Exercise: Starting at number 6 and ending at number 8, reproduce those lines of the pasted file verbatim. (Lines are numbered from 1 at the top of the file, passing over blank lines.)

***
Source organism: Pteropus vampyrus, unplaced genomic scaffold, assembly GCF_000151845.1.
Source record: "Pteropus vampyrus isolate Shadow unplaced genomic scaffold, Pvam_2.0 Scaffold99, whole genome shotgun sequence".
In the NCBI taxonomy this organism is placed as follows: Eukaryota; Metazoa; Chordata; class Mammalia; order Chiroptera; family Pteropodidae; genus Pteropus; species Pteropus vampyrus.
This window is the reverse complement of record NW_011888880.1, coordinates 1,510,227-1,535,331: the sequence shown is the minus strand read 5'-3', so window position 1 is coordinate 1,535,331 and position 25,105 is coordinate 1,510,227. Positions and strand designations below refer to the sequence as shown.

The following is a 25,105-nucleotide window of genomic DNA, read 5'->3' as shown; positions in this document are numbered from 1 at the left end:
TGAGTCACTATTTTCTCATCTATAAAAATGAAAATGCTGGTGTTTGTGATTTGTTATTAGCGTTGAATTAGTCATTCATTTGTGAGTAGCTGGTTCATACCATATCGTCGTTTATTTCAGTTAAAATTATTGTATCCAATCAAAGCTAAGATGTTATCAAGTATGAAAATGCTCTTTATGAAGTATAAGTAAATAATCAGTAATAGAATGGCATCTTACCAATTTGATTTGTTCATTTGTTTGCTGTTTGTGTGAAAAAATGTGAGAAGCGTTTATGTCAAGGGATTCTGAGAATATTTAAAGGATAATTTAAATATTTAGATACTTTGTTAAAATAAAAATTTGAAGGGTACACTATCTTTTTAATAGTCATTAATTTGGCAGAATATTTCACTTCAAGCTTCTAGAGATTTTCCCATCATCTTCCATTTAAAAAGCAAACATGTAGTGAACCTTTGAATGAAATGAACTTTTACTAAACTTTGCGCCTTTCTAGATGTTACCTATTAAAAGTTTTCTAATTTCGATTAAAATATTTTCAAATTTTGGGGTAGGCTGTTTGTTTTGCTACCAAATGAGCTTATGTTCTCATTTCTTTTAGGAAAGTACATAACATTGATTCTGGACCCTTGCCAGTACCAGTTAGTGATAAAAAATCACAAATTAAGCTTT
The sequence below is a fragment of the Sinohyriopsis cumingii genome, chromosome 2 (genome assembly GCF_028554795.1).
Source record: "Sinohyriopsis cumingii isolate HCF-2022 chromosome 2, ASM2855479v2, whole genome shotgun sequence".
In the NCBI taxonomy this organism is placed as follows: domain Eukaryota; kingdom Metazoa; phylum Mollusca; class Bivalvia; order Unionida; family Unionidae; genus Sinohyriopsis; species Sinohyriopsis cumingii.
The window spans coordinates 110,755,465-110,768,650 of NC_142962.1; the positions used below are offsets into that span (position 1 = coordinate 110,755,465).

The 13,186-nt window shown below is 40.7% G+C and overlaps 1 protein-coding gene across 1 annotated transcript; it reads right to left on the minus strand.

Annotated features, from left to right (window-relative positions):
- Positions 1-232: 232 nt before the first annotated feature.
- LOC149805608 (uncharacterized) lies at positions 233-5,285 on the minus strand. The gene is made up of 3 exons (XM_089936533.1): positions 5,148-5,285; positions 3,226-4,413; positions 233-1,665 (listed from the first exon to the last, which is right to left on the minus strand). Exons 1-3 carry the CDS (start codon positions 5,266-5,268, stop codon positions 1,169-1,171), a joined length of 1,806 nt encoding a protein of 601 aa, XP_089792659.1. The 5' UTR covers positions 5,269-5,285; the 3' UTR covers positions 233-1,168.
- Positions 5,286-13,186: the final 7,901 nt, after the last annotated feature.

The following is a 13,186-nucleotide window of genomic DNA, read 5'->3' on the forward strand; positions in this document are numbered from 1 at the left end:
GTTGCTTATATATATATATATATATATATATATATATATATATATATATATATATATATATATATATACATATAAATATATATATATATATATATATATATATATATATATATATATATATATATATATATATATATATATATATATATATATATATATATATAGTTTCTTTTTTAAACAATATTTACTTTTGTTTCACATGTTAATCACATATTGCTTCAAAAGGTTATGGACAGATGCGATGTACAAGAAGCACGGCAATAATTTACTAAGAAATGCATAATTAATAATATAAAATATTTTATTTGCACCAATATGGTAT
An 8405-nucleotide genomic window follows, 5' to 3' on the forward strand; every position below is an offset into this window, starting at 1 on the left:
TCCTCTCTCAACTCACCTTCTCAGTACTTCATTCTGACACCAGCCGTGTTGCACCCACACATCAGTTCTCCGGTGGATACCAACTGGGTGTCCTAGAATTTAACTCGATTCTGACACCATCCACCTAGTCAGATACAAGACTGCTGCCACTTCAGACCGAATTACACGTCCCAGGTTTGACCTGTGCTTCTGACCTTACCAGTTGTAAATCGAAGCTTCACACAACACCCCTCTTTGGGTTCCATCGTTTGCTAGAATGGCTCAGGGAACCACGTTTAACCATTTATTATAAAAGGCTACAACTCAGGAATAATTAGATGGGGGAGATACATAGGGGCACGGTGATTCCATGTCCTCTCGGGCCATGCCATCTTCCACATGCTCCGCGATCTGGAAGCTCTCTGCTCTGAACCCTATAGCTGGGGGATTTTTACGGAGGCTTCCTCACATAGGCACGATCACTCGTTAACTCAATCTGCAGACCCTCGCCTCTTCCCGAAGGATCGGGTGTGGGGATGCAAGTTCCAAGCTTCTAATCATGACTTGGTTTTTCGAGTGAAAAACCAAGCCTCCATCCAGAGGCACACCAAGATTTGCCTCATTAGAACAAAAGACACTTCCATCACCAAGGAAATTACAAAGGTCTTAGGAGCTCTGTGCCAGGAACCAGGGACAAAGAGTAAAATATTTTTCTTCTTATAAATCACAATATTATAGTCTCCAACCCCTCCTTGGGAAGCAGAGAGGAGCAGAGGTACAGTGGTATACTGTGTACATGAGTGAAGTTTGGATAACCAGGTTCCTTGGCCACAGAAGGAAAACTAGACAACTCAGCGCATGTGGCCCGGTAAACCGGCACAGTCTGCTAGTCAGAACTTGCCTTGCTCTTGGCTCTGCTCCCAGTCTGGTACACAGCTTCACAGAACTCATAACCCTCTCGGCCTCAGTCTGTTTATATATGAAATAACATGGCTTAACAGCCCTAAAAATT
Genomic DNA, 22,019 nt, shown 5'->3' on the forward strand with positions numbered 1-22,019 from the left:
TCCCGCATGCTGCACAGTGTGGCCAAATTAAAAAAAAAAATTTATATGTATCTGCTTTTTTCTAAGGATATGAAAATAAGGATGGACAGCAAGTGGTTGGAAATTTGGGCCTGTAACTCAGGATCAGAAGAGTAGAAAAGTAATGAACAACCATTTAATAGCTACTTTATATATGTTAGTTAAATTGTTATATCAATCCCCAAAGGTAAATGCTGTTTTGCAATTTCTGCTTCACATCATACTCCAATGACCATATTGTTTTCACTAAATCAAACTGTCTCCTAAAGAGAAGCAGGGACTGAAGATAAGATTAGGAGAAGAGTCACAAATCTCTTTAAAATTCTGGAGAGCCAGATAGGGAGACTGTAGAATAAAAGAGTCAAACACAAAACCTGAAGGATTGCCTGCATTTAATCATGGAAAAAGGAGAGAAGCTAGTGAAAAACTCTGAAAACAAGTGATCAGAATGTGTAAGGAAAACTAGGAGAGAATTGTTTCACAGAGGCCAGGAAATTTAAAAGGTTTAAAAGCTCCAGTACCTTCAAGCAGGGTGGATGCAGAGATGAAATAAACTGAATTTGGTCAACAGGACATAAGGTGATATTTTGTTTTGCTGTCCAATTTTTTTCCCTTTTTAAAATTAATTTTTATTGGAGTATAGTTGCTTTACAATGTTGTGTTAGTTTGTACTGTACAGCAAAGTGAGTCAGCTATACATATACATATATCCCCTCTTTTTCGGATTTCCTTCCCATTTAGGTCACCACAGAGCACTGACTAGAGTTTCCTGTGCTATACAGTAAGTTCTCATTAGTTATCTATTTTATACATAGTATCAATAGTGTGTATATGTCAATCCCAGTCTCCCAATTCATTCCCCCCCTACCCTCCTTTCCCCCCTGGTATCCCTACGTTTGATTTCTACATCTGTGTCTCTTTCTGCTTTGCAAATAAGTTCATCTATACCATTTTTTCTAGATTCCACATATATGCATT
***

TGAGTCACTATTTTCTCATCTATAAAAATGAAAATGCTGGTGTTTGTGATTTGTTATTAGCGTTGAATTAGTCATTCATTTGTGAGTAGCTGGTTCATACCATATCGTCGTTTATTTCAGTTAAAATTATTGTATCCAATCAAAGCTAAGATGTTATCAAGTATGAAAATGCTCTTTATGAAGTATAAGTAAATAATCAGTAATAGAATGGCATCTTACCAATTTGATTTGTTCATTTGTTTGCTGTTTGTGTGAAAAAATGTGAGAAGCGTTTATGTCAAGGGATTCTGAGAATATTTAAAGGATAATTTAAATATTTAGATACTTTGTTAAAATAAAAATTTGAAGGGTACACTATCTTTTTAATAGTCATTAATTTGGCAGAATATTTCACTTCAAGCTTCTAGAGATTTTCCCATCATCTTCCATTTAAAAAGCAAACATGTAGTGAACCTTTGAATGAAATGAACTTTTACTAAACTTTGCGCCTTTCTAGATGTTACCTATTAAAAGTTTTCTAATTTCGATTAAAATATTTTCAAATTTTGGGGTAGGCTGTTTGTTTTGCTACCAAATGAGCTTATGTTCTCATTTCTTTTAGGAAAGTACATAACATTGATTCTGGACCCTTGCCAGTACCAGTTAGTGATAAAAAATCACAAATTAAGCTTT
The sequence below is a fragment of the Sinohyriopsis cumingii genome, chromosome 2 (genome assembly GCF_028554795.1).
Source record: "Sinohyriopsis cumingii isolate HCF-2022 chromosome 2, ASM2855479v2, whole genome shotgun sequence".